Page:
Illinois

A Chicago runner was credited with helping save a man who fell into icy Lake Michigan with his dog. Adam Dominik says he found twine and anchored it around himself while throwing the other end in the water, pulling the man onto nearby rocks. Meanwhile, a skier called 911. Rescuers pulled the man the rest of the way to safety. He was taken to a hospital. Both he and his dog were expected to recover.

Kentucky

Freezing rain and ice that moved through Kentucky overnight Tuesday and into Wednesday left thousands without power, mostly in Jefferson County, where about 10,000 customers had no power early Wednesday. The National Weather Service said the winter storm left about a quarter-inch of ice over much of central and northern Kentucky.

Massachusetts

The storm dropped nearly a foot of snow in parts of Massachusetts. In Boston, Worcester, Springfield and elsewhere, schools and colleges canceled classes. The state’s trial courts also closed for the day. Gov. Deval Patrick told all non-essential state employees working in the executive branch to stay home.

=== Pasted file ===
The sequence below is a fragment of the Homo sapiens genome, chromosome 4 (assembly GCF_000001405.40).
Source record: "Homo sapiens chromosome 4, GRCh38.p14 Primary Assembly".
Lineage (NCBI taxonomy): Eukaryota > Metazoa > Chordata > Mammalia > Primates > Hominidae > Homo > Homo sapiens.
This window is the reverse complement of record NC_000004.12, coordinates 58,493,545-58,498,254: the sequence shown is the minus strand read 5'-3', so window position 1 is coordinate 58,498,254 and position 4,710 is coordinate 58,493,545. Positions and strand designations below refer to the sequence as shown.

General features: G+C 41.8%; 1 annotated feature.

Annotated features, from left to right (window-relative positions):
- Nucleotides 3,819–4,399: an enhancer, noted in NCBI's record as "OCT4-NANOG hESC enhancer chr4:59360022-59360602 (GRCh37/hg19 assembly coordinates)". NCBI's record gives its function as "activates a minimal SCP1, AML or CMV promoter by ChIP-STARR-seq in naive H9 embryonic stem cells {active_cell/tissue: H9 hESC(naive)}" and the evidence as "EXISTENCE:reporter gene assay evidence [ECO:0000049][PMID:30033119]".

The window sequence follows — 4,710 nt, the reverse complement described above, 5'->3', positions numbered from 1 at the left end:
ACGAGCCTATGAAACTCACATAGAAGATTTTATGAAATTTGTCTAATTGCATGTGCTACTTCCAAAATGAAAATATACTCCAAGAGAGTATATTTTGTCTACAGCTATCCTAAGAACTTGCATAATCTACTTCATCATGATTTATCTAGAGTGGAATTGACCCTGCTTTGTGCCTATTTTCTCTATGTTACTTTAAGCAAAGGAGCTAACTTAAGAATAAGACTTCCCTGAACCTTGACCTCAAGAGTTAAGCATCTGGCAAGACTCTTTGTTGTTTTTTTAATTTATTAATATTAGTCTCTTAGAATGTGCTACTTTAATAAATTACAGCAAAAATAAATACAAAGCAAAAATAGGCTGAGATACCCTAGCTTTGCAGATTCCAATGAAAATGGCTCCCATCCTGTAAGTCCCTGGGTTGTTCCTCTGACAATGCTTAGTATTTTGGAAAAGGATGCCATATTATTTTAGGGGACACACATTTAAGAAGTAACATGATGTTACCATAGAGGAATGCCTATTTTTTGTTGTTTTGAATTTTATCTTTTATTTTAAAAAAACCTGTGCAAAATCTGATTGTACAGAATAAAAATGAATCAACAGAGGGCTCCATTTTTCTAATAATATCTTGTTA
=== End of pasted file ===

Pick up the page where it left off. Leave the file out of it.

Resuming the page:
Rhode island

Nearly all schools in Rhode Island were closed, and state police responded to several traffic accidents. The General Assembly canceled its sessions. The Rhode Island Public Transit Authority warned of delays. Snow turned to sleet and rain in some parts of the state.

Connecticut

The start of the General Assembly’s annual session was delayed from Wednesday to Thursday because of the snow. Gov. Dannel P. Malloy also ordered a delayed opening for state offices on Wednesday. Many schools were closed. Ridership was cut in half as thousands of commuters stayed home.

Iowa

Authorities said snowy road conditions may have contributed to a vehicle collision in Des Moines that killed one person.

Oklahoma

Classes were canceled at many Oklahoma schools, including Oklahoma City, because of subzero wind chills that reached 10 degrees below zero.